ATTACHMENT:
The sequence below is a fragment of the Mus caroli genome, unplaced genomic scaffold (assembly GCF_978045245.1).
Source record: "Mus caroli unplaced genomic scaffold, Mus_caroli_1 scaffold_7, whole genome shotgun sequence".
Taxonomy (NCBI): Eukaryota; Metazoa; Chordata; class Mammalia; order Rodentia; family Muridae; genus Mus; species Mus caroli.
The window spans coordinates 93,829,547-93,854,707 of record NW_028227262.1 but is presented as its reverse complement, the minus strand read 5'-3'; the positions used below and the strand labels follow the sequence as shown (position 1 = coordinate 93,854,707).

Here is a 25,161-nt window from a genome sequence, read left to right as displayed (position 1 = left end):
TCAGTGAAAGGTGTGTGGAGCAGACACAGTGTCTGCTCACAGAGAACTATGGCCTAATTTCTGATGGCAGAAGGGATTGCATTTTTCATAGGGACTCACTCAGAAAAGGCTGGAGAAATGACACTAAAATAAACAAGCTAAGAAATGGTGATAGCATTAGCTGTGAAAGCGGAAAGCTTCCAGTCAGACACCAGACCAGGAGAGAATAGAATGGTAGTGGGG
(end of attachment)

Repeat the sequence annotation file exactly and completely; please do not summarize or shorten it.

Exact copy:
The sequence below is a fragment of the Mus caroli genome, unplaced genomic scaffold (assembly GCF_978045245.1).
Source record: "Mus caroli unplaced genomic scaffold, Mus_caroli_1 scaffold_7, whole genome shotgun sequence".
Taxonomy (NCBI): Eukaryota; Metazoa; Chordata; class Mammalia; order Rodentia; family Muridae; genus Mus; species Mus caroli.
The window spans coordinates 93,829,547-93,854,707 of record NW_028227262.1 but is presented as its reverse complement, the minus strand read 5'-3'; the positions used below and the strand labels follow the sequence as shown (position 1 = coordinate 93,854,707).

Here is a 25,161-nt window from a genome sequence, read left to right as displayed (position 1 = left end):
TCAGTGAAAGGTGTGTGGAGCAGACACAGTGTCTGCTCACAGAGAACTATGGCCTAATTTCTGATGGCAGAAGGGATTGCATTTTTCATAGGGACTCACTCAGAAAAGGCTGGAGAAATGACACTAAAATAAACAAGCTAAGAAATGGTGATAGCATTAGCTGTGAAAGCGGAAAGCTTCCAGTCAGACACCAGACCAGGAGAGAATAGAATGGTAGTGGGG